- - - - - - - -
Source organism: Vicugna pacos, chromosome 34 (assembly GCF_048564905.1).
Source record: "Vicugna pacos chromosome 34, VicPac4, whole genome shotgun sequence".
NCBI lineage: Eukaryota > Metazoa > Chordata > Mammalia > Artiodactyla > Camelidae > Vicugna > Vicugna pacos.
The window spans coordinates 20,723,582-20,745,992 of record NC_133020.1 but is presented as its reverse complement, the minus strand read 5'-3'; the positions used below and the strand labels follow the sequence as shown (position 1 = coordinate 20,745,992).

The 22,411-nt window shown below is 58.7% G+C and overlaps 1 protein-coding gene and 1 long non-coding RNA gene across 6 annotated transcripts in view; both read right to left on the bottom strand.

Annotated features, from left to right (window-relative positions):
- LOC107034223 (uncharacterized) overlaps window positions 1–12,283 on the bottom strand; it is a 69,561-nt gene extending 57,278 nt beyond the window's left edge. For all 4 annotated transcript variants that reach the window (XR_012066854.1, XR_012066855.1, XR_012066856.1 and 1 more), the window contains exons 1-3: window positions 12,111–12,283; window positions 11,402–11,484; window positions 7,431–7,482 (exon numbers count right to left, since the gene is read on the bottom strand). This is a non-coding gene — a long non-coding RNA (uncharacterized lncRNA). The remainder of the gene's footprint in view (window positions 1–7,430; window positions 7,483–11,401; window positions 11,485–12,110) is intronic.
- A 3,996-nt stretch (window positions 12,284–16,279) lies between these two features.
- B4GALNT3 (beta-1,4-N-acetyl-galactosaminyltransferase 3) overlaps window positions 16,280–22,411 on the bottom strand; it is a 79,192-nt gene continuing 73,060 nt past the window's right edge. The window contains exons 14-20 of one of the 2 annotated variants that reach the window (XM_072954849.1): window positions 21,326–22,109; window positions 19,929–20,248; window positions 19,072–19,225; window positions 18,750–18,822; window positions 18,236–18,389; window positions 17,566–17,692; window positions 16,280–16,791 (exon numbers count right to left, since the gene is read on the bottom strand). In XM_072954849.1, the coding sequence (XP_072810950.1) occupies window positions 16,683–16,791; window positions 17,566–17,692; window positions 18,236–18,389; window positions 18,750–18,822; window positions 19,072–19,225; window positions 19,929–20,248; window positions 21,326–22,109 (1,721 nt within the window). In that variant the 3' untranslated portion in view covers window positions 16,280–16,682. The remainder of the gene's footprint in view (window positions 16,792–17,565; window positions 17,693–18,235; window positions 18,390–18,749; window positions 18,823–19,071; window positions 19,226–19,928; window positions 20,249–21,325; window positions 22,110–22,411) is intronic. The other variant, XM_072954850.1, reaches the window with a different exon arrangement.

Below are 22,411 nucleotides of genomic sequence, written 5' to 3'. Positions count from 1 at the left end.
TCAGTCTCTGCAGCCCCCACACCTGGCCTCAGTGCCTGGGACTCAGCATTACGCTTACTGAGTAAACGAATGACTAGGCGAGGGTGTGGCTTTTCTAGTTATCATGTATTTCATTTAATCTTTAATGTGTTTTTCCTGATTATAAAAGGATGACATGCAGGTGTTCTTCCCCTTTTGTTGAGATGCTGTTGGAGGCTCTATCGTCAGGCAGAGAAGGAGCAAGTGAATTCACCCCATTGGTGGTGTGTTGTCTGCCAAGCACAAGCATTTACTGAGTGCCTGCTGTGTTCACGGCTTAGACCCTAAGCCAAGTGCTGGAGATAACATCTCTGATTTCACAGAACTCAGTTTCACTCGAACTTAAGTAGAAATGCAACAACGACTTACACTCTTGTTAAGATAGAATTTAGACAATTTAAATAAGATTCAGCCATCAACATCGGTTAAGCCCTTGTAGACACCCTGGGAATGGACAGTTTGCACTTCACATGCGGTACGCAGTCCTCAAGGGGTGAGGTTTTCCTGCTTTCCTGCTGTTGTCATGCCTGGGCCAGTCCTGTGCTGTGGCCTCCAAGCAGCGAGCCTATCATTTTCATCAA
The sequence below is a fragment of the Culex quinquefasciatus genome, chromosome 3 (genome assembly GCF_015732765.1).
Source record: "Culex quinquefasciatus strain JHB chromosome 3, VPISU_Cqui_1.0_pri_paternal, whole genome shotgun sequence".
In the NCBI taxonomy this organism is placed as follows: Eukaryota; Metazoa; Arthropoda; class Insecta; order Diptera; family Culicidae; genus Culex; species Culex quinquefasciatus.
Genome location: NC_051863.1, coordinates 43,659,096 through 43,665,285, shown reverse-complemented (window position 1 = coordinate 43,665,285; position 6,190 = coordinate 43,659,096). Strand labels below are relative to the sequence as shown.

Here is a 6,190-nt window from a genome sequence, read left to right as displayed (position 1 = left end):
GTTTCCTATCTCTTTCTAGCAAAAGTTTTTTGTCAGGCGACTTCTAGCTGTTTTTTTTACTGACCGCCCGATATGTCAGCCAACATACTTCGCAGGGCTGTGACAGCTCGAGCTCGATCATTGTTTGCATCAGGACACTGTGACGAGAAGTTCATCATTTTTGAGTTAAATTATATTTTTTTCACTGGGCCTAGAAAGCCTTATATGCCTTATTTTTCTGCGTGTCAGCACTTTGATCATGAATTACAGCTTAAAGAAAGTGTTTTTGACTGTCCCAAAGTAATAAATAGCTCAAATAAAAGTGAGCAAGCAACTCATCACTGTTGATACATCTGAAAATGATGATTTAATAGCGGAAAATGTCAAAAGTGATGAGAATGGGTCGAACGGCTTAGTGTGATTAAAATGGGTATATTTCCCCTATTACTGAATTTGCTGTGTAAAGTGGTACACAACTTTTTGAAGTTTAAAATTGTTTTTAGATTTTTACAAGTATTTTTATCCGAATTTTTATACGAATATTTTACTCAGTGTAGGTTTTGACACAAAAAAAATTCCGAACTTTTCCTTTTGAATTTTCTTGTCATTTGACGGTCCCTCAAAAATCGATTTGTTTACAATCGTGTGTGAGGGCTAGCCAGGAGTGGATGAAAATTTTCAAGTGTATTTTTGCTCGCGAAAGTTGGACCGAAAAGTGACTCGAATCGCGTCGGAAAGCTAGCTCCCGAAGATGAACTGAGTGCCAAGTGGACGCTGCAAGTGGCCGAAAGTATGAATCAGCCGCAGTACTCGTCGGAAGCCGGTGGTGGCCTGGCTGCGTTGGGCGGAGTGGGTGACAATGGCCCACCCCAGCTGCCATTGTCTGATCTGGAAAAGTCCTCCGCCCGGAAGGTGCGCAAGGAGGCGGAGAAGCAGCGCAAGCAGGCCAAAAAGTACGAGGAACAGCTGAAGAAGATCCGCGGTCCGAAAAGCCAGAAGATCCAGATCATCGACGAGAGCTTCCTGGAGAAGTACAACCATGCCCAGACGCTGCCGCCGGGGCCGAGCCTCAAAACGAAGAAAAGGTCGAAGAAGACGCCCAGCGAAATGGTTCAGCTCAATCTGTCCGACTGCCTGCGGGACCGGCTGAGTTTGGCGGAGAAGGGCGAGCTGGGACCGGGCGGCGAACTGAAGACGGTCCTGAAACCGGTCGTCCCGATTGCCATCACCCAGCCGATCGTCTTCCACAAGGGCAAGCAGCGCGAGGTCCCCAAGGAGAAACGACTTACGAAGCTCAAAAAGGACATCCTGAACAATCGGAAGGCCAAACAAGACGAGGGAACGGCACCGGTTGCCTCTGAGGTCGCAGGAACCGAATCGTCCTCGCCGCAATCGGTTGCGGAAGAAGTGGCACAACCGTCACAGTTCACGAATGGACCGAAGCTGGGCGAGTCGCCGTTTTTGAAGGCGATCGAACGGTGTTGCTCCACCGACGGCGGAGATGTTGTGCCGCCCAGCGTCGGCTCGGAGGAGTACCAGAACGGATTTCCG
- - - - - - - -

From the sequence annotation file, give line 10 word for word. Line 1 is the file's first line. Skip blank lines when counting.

Below are 22,411 nucleotides of genomic sequence, written 5' to 3'. Positions count from 1 at the left end.